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What Would It Take to Believe?

How many times have we heard it:

“What would it take for you to accept that god exists?”

Answers from atheists to this question have been many and varied.  In an interview with Randy Frazee of the Oak Hills Church of San Antonio, Texas, Friendly Atheist Hemant Mehta said that a personal experience might convince him.  Various others, including Matt Dillahunty, have proposed that Yahweh himself knows what it would take to dissuade him from his apostasy, but as of yet has not deigned to do so.  Doubtless other atheists have other answers, up to and including the bold assertion that there is nothing that could induce them to accept the existence of a supernatural being which created the universe, a position as unfounded and wrongheaded as that of believers that such a being has to exist.  With that as prologue, I would like to proffer my own answer as to what would at least suggest to me that belief in a deity had something resembling justification.

There are principles in this world which are so reliable that the average person takes them for granted.  Things like the sun rising in the morning or that their car will start and take them safely to work.  Being college educated in the sciences, I have a better than average understanding of some of the scientific principles behind the seeming movements of the sun and what conditions allow my Mustang to spring to life when I press the “START” button.  Since my degree is in electrical engineering, I put considerable weight in one particular principle which I perceive to be not just fundamental but foundational to electricity and electronics: Ohm’s Law.

Ohm’s Law states a simple relationship between three parameters: voltage, current, and resistance and asserts a direct relationship between them:  V = IR.  If resistance is held constant in an electrical circuit and current is varied, voltage will also vary in direct proportion to the current.  Any variation of any of the other two parameters, will cause one or both to alter.  Resistance tends to be the constant in these instances, but apply enough current or voltage to a resistor and eventually a smell extremely familiar to electronic tinkerers will tell you that the 100-Ohm device you are working with has been altered by that event, and even then, whatever the value of that now-burnt resistor, Ohm’s Law still holds for it.

The proof I want for a posited god would be equivalent to the certainty I have for the above-mentioned principle of physics: consistent demonstrability.  For me to understand that a god is indeed part of our reality, whatever mechanism or method is used in confirming its bona fides should be as reliable as Ohm’s Law and repeatable not just for me but ANYONE.  That confirmation technique should work anywhere, under any circumstances, for any audience and yield precisely the same result: that the specified being does, in fact, exist.  No hand-waving, prayer, or unsubstantiated belief need apply.  If I am to accept what is currently an outrageous, antiquated, and ill-conceived notion as a creator-god being the first cause of reality as we know it, my understanding of that being’s existence would have to be as inalterable and certain as my grasp of Ohm’s Law.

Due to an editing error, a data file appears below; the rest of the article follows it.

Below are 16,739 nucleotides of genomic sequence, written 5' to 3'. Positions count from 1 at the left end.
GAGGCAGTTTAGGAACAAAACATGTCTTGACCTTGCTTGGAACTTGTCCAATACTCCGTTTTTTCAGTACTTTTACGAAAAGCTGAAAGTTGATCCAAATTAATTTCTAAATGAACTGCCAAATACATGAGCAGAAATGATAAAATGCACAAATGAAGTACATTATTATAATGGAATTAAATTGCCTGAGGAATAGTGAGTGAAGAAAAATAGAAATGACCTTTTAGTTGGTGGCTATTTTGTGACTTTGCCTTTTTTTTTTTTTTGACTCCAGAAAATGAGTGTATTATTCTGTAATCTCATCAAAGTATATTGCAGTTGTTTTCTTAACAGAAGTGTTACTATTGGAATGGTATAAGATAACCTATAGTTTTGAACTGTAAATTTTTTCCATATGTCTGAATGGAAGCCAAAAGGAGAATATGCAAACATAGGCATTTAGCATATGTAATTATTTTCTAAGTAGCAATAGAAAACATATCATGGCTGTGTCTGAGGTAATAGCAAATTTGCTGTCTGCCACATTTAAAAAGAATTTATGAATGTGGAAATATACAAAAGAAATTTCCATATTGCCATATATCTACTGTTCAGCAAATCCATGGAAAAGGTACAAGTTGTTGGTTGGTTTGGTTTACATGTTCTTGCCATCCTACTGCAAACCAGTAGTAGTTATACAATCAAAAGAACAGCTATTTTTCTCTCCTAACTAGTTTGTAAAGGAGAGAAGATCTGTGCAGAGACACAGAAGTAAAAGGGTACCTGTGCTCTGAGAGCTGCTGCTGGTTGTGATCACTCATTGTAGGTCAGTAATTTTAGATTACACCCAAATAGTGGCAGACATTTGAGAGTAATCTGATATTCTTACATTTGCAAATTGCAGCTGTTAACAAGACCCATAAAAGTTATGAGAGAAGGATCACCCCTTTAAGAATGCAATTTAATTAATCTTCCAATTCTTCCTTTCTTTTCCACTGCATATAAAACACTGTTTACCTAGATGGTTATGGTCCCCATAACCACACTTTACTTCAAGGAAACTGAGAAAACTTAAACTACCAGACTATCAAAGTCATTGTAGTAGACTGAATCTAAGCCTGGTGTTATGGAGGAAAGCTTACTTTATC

My attitude finds welcome support as regards this little thought experiment:

I don’t want to believe; I want to know.
-- Carl Sagan

If you can’t show it, you don’t know it.
-- Aron Ra

If you’ve got the truth, you can demonstrate it.  Talking doesn’t prove it.  Show people.
-- Robert A. Heinlein

Obviously, what I’ve been talking about is the argument from evidence.  Unfortunately for the opposition, they have put forward virtually every argument possible EXCEPT one from evidence.  The reason for this is childishly simple: they have none.

And until they find some (an event as unlikely as a violation of Ohm’s Law), they won’t have me.

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Comment by Loren Miller on January 9, 2018 at 7:53pm

Chris, I'm half tempted to ask what you're on about. My point is this: regardless of how god is defined, I am demanding that those who do believe produce evidence to justify their position. To date, they have been impotent to do so. That includes Reza Aslan, who frankly makes more noise than he does cogent arguments.

And what a thermistor has to do with this whole discussion, I have NO idea.

Comment by Chris on January 9, 2018 at 7:32pm

Thermistors

May be an interesting way to look at religion and politics from a different perspective.

Comment by Chris on January 9, 2018 at 6:27pm

Asking someone to define god may be a way to throw chaff from the wheat, or husk from the rice.

Comment by Chris on January 9, 2018 at 6:24pm

Back to.

Reza Aslan, "God"

I want to know why and what others 'believe.'

Reza says to ask others who profess a belief in god to define it. He then suggests asking them what 'prayer' means to them.

Comment by Loren Miller on January 9, 2018 at 2:52pm

Ahhhh, insulation!

Comment by Grinning Cat on January 9, 2018 at 2:46pm

"... apply enough current or voltage to a resistor and eventually a smell extremely familiar to electronic tinkerers will tell you that the 100-Ohm device you are working with has been altered by that event..."

Reminds me of the Groundhog Day test of a newly designed electronic device: while facing away from it, apply power. If you see your shadow, there will be six more weeks of development.

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